Spectrum Sensing In Cognitive

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24 Νοε 2013 (πριν από 4 χρόνια και 1 μήνα)

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Spectrum Sensing In Cognitive
Radio Networks

Spectrum Scarcity


Rapid
development in wireless communication
applications has increased the
demand on available wireless spectrum


Traditionally
the available spectrum is statically allocated by frequency
regulation bodies



However, spectrum occupancy measurements
shows the underutilization of
some licensed bands

Cognitive Radio Networks


Accordingly, dynamic spectrum allocation paradigms
emerged, called cognitive radio (CR) networks


Cognitive

Radio

(CR)
:

capable

of

sensing

operating

environment

and

dynamically

utilize

available

radio

resources

Cognitive Radio Networks


Two types of users:



Primary users :
users of high priority or legacy
rights to use the spectrum.


Secondary users :
users with lower priority, who
are not assigned a specific frequency band to operate
at.



Secondary users can only use the spectrum such
that they do not cause interference to primary
users




Cognitive Radio Networks


Three main functions to facilitate CR operation:


Spectrum sensing


Spectrum management and hand off


Dynamic spectrum allocation and sharing


Spectrum sensing is a fundamental in CR
operation. Its performance decides the level of
interference with PUs and spectrum utilization
efficiency


The performance of a spectrum sensing techniques can be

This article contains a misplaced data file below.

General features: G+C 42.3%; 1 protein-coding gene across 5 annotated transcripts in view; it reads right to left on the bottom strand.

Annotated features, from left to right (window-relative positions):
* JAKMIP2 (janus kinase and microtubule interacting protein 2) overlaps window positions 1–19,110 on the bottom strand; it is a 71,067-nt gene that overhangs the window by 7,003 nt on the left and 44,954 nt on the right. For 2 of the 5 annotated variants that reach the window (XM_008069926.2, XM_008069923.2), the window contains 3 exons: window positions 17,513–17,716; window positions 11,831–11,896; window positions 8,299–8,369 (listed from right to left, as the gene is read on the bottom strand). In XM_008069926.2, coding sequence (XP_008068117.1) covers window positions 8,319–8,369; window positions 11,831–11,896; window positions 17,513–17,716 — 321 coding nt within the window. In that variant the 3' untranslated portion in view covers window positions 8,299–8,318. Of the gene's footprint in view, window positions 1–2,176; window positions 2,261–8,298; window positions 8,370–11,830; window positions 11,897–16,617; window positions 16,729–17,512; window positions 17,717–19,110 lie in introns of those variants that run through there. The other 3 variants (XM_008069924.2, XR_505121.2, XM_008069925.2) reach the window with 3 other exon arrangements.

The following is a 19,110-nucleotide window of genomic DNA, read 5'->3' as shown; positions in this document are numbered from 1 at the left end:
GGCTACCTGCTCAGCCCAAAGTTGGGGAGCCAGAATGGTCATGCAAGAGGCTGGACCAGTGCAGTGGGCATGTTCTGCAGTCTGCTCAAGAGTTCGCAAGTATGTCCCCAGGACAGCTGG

evaluated using two metrics:


Detection probability
: probability
that a CR correctly decides that the spectrum is busy,
when primary transmission is taking place


False alarm probability
:
probability
that the CR makes a wrong decision that the spectrum
is occupied while it is actually
not













Note:
For the spectrum sensing algorithm to be efficient, it should satisfy both high spectral
utilization as well as minimal interference with primary users. In other words, the sensing
techniques needs to achieve high detection probability and a low false alarm probability, a
requirement that seems to be contradicting based on the above graph.

6

Spectrum Sensing
Techniques

Blind

no prior information is required
about the primary signal to be
detected


Energy based
spectrum
sensing

Spectrum
sensing based
on statistical
covariance

Eigenvalue
based sensing

Knowledge Based

information on primary signal needs to be
available a priori at the cognitive user end



Cyclostationary

feature detection

Coherent
detection/matched
filtering

1.Energy Based Sensing


Most common sensing technique with least
computational complexity



Secondary user decides whether or not there is primary
signal transmitted based on the energy of the received
signal x(t). Hence the detection statistics can be defined
as follows:




Where x(n) is the received signal and
N
s

is the number of
samples over which energy is computed




Let the received signal has the following hypothesis







H
0

represents the null hypothesis meaning that there is no primary signal and only
AWGN noise exists , H
1

describes the existence of a primary user’s signal in addition
to AWGN noise


The detection statistics
T

is compared with a threshold
λ

to know whether the primary
user’s signal exists or not. The primary user’s signal exists only if the detection
statistics
T

is larger than the threshold .


The probability of detection P
d

, at hypothesis H
1

,and the probability of false alarm P
f

,at hypothesis H
0

,can therefore be defined as follows:



P
d

= P
r
(T >
λ

| H
1
)=



P
f

= P
r
(T >
λ
| H
0
)=



1
.Energy Based Sensing

2. Spectrum Sensing Based On Statistical
Covariance


The received signal under H1 and H0 can be given by
:





Considering
L

samples, define the following vectors (Parameter
L is called
the smoothing factor
:

x(n)= [
x
(n)
x
(n
-
1)…
x
(n
-
L
-
1)]
T

s(n)= [
s
(n)
s
(n
-
1)…
s
(n
-
L
-
1)]
T

η
(n)= [
η
(n)
η
(n
-
1)…

η
(n
-
L
-
1)]
T


Hence, the statistical covariance matrices of the received signal can be defined
as:



It can be shown that




If the signal s(n) is not present R
s